Posted On Sunday, 24th June 2012 at 09:30
Are you inspired by Wimbledon?
With Wimbledon starting today, we thought it would be good to to look at the requirements of tennis for all abilities and how aspiring players can improve.
Demands of the Game
Grand Slam tennis is a knockout tournament; matches are the best of 5 sets, to get to the final a player will have played 7 matches over 2 weeks.
A set is the first person to 6 games with a 2 game margin, the game will go to a tie break should it be 6-6 in games, unless in the last set when the players continue playing games until a two game lead is won.
in 2010 at Wimbledon the final set of a 1st round match went to 70-68 games, the match in its entirety lasted over 11 hours.
A game is scored 15, 30,40 then game or if 40-40 it goes to deuce and then advantage, this can continue until a two point lead is won.
Endurance demands of tennis
Tennis is a game of high intensity, short duration bouts requiring explosive reactive movements and shots with a variety of rest periods. There is a maximum rest of 20 seconds between points and 90 seconds between games and 2 minutes between sets which are set by the governing body.
There is some debate on which energy system is provides a foundation during a tennis match. Work done by Fox & Matthews (3) almost 40 years ago stated that 80% of work is done by the Adenosine Triphosphate (ATP) system, however, other research has suggested that the aerobic system is the primary aid to restoring ATP throughout a match.
Commonly we assume working on our aerobic capacity will always improve our athletes, these is normally done with longer less intense workouts. These theories are based on research that shows fatigue can reduce ball velocity and increase injury risk. (1)
However, research by Hoffman et al (2) has suggested there is a limit to which aerobic training aids improvements, Kovacs (1) suggests VO2 max of between 55-65ml-kg-1 are beneficial but above this further improvements are redundant.
Speed and Agility
With video analysis now available several studies have been done on distances travelled during matches, this will depend on the level you play, the surface you are playing on.
Some stats that have been found over these studies:
- 80% of strokes played with less than 2.5m movement,
- 5% of stokes played require more than 4.5m movement,
- An average of 4 directional changes made during a point,
- Over 1000 directional changes made during a match,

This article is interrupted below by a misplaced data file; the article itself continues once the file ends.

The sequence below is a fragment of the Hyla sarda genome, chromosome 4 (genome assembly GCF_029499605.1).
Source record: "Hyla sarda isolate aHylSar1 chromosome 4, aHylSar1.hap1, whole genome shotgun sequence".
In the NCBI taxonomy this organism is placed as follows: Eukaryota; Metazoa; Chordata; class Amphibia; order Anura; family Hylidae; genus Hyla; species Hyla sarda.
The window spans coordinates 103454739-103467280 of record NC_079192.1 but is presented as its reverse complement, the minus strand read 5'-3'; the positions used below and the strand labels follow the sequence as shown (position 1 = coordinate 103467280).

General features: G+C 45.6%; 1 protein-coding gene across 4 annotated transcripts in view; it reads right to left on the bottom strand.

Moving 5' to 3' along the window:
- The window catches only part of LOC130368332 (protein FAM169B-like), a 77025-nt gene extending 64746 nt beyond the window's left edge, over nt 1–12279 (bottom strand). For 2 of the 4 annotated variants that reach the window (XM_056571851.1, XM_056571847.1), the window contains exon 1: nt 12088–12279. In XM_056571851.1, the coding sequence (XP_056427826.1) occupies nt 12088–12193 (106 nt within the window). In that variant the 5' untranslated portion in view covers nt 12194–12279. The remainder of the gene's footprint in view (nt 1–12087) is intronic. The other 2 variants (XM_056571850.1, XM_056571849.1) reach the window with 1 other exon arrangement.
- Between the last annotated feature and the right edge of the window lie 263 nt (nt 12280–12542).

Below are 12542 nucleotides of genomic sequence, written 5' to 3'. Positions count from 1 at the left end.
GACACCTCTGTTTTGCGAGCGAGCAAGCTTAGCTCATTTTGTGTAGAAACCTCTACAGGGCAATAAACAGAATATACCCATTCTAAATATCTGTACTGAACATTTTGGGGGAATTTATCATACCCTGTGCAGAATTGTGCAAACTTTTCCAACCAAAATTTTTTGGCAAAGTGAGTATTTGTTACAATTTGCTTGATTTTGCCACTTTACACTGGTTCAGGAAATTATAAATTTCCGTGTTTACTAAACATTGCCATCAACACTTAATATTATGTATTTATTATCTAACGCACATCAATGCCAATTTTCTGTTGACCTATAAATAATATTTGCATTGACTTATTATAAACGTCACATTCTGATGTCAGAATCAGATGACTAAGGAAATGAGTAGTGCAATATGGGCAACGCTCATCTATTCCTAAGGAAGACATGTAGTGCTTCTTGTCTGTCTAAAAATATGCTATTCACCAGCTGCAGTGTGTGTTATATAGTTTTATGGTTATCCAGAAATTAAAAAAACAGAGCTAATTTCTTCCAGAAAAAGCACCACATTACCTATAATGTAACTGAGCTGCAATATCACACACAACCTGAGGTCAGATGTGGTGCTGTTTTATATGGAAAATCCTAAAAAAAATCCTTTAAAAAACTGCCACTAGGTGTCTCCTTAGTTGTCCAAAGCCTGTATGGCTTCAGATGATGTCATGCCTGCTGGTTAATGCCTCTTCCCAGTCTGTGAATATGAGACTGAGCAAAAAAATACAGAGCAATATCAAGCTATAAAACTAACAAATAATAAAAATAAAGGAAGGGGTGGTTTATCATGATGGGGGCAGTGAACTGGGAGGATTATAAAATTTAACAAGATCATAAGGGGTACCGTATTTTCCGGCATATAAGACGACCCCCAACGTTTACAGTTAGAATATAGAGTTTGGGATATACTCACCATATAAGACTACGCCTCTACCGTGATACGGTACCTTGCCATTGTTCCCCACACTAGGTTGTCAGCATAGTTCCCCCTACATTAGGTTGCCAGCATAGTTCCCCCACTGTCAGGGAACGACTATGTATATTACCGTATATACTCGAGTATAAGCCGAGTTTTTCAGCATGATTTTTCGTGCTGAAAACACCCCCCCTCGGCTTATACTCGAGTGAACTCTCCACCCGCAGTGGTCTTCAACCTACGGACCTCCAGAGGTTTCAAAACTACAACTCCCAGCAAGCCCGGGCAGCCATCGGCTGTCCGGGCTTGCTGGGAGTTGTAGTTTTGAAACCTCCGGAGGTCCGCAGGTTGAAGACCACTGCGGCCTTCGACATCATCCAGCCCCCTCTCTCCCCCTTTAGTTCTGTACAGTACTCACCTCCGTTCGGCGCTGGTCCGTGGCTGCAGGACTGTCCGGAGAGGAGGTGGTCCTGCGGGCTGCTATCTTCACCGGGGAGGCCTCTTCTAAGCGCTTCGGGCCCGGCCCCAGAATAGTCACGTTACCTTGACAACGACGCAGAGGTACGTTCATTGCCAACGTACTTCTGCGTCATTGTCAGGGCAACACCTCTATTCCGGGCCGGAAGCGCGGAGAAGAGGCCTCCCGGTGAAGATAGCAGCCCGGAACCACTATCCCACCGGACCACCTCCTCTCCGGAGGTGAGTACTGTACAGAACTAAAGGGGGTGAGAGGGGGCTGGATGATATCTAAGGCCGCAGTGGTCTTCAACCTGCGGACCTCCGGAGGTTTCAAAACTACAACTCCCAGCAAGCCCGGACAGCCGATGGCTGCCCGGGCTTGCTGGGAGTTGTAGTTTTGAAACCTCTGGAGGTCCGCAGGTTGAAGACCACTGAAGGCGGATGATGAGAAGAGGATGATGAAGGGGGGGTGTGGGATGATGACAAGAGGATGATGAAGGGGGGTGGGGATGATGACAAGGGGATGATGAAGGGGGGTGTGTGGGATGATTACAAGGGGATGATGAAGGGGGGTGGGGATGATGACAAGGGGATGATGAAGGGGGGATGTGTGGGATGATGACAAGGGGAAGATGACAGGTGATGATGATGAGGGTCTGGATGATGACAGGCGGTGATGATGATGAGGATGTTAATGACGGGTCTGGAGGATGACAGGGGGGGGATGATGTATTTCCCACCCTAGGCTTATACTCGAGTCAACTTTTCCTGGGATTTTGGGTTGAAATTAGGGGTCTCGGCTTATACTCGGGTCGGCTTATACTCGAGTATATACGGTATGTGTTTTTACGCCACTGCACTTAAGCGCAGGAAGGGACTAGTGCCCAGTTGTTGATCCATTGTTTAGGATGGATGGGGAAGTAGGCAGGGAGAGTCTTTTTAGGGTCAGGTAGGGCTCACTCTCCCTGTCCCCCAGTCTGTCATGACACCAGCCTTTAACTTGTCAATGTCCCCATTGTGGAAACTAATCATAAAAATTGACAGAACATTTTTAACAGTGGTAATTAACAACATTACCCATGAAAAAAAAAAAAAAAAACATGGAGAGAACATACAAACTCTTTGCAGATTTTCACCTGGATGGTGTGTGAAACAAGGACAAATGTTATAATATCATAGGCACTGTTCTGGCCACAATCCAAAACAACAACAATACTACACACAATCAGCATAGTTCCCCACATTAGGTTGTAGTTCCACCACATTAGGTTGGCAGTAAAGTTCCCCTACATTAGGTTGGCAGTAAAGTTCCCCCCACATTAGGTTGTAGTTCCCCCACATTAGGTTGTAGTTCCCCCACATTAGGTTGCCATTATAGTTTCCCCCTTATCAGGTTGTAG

- 70% of movements are lateral,
- 20% of movements are forwards,
- 8% of movements are backwards.
Flexibility & Mobility
Due to the single sided nature, shots and surfaces; flexibility is a key area of concern among many tennis players. From young age many players will have solely played tennis which could mean they are one side dominant, they have not had a variety of sports to give their body a rounded education of movement.
From a young age we start to lose this flexibility due to the amount of time spent sitting at school/work or and then going home and sitting down all evening.
Being inflexible can have a knock on affect on other parts of the body due to how our bodies compensate for weakness. Three examples of how a lack of flexibility can affect
a tennis player:
- A tight pectoral (chest) muscle will pull the shoulder forward in posture; the muscle will be weaker due to its tightness, this will mean the body has to compensate to find power, which could mean the hips & back rotate more giving an inconsistent shot.
- A piriformis (a muscle deep inside the bum) in spasm (constantly tight) can cause pelvic immobility; which can mean the lower back muscles tighten, and the thoracic upper part of the back rounds more to create an illusion of mobility. This would mean that during a forehand shot the shoulder would need to find mobility and power putting the shoulder joint at risk of injury.
- A tight hamstring can result in a lack of knee stability, which could lead to injuries due to the lunging nature of tennis. The sciatic nerve which runs the length of the body could also be affected, so when you serve muscles will tighten to protect the nerve causing an inconsistent serve.
(Information on Common tennis injuries and how to prevent them here.)
Strength & Power
Over the last 30 years the styles of play have changed from a flowing style to a more powerful style where player try’s to overpower their opponent. If we look at how modern players like Nadal compared to a player from 30 years ago John McEnroe, we can see a difference in musculature.
Power requires a good foundation of strength (4), this is so that the movement is controlled and consistent.
For a comprehensive training programme that fits into your schedule, try our Sports Training System
1. Kovacs, MS (2006)
Applied Physiology of tennis performance. Brit. J. of sports Med. 40:381-386
2. Castagna, C, Manzi,
V, D’Ottavio, S, Annino, G, Padua, P, Bishop, D. (2007). Relation between
maximal aerobic power and the ability to repeat sprints in young basketball
players. J. Strength Cond. Res. 23:963-966
3. Fox, EL, Matthews,
DK. Interval training: Conditioning for sports and general fitness. Exercise
physiology: Theory application to fitness and performance (5th Ed.)
4. Asci, A, Acikada, C
(2007). Power production among different sports with similar maximum strength.
J. Strength Cond. Res. 21:10-16